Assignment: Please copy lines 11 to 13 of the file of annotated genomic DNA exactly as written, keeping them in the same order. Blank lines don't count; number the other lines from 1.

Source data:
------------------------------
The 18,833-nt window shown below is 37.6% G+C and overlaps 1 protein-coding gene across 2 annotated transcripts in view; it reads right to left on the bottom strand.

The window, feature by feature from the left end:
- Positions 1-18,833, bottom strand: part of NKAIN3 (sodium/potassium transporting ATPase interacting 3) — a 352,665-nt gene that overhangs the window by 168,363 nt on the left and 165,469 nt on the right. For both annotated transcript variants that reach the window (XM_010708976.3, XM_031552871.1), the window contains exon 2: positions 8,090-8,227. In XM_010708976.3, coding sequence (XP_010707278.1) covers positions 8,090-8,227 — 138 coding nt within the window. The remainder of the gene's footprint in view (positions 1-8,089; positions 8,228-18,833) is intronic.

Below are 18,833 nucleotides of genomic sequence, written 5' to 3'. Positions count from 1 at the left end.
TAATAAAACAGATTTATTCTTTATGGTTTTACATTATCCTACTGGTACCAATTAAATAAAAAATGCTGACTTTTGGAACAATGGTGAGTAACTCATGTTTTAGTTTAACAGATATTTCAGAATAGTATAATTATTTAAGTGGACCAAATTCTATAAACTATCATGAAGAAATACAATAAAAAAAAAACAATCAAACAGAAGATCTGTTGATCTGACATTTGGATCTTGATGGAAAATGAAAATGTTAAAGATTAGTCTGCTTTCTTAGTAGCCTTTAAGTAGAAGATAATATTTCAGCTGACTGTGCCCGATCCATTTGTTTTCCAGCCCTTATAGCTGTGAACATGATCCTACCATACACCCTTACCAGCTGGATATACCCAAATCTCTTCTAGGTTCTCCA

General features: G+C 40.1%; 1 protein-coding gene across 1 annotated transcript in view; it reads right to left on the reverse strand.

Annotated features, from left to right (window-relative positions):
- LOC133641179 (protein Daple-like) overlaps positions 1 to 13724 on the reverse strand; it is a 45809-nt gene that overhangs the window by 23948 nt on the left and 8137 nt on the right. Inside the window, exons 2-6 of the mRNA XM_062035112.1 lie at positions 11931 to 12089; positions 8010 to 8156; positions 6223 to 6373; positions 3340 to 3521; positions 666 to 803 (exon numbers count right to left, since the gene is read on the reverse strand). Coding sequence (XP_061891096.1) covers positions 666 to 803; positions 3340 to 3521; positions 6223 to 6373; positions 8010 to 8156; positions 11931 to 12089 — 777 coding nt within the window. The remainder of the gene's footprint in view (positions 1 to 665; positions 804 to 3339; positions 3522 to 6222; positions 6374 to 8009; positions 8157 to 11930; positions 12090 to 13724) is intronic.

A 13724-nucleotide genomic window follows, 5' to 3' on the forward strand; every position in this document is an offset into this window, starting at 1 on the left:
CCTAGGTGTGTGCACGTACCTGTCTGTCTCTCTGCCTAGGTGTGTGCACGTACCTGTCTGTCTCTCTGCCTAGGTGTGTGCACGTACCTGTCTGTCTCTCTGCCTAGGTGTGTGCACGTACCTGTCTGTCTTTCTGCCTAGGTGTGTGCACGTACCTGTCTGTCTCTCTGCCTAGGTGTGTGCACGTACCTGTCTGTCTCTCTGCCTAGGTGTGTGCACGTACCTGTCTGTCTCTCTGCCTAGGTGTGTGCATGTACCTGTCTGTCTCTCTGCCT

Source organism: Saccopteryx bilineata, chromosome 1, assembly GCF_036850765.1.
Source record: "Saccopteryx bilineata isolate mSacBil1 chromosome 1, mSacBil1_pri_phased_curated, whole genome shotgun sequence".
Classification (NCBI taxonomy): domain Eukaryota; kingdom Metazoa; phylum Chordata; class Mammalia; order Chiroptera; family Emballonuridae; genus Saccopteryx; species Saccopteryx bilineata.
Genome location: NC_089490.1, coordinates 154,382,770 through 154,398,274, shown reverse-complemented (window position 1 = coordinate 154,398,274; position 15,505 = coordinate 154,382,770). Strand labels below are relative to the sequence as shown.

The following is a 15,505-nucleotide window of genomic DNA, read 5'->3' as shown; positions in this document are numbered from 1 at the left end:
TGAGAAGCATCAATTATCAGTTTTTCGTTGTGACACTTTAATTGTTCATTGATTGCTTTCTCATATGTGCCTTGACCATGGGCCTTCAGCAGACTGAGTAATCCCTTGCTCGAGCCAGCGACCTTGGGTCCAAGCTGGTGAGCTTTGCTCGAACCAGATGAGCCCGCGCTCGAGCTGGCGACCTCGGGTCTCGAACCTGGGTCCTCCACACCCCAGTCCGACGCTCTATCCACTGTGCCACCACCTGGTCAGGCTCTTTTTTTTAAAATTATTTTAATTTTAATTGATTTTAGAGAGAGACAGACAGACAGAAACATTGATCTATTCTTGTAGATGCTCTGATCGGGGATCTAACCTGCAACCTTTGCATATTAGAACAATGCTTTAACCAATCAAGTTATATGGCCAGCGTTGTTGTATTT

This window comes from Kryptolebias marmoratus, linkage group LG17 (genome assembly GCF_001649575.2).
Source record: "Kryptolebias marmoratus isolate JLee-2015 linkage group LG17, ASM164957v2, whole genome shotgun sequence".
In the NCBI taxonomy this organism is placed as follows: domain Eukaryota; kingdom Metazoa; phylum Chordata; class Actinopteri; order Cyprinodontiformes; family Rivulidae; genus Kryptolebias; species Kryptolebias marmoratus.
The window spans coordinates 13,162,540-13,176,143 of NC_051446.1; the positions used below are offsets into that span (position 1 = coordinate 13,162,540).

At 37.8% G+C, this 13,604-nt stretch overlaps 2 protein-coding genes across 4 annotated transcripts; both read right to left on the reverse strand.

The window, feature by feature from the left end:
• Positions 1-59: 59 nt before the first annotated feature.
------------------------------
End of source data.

Source organism: Saccopteryx bilineata, chromosome 1, assembly GCF_036850765.1.
Source record: "Saccopteryx bilineata isolate mSacBil1 chromosome 1, mSacBil1_pri_phased_curated, whole genome shotgun sequence".
Classification (NCBI taxonomy): domain Eukaryota; kingdom Metazoa; phylum Chordata; class Mammalia; order Chiroptera; family Emballonuridae; genus Saccopteryx; species Saccopteryx bilineata.